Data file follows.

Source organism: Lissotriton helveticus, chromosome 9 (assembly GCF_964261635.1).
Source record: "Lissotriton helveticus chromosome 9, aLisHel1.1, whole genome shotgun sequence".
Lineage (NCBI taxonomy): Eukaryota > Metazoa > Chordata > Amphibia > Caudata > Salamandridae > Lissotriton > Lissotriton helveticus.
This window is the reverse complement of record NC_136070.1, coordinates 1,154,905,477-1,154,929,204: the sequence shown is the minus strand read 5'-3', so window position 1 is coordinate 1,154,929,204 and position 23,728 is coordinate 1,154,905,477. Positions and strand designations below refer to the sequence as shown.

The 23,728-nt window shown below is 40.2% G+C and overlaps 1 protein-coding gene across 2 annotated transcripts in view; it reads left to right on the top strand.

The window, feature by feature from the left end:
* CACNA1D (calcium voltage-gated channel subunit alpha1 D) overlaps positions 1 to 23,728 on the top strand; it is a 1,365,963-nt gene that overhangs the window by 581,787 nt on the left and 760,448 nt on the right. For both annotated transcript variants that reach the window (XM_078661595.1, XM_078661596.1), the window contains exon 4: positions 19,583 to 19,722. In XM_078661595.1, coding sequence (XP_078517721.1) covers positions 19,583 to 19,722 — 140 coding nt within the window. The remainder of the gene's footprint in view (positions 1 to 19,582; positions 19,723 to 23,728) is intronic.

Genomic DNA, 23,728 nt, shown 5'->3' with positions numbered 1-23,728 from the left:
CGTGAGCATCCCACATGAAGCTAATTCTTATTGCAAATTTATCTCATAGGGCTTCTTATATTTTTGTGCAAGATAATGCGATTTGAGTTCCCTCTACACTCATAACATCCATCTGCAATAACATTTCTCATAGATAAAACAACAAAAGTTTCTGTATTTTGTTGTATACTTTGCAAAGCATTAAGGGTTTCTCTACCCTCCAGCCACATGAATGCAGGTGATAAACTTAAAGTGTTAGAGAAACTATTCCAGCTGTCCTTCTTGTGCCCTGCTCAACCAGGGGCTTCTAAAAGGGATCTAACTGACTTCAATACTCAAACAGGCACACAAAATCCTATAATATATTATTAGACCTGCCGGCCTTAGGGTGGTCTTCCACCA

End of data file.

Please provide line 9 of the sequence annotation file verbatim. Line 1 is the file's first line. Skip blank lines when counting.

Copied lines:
CGTGAGCATCCCACATGAAGCTAATTCTTATTGCAAATTTATCTCATAGGGCTTCTTATATTTTTGTGCAAGATAATGCGATTTGAGTTCCCTCTACACTCATAACATCCATCTGCAATAACATTTCTCATAGATAAAACAACAAAAGTTTCTGTATTTTGTTGTATACTTTGCAAAGCATTAAGGGTTTCTCTACCCTCCAGCCACATGAATGCAGGTGATAAACTTAAAGTGTTAGAGAAACTATTCCAGCTGTCCTTCTTGTGCCCTGCTCAACCAGGGGCTTCTAAAAGGGATCTAACTGACTTCAATACTCAAACAGGCACACAAAATCCTATAATATATTATTAGACCTGCCGGCCTTAGGGTGGTCTTCCACCA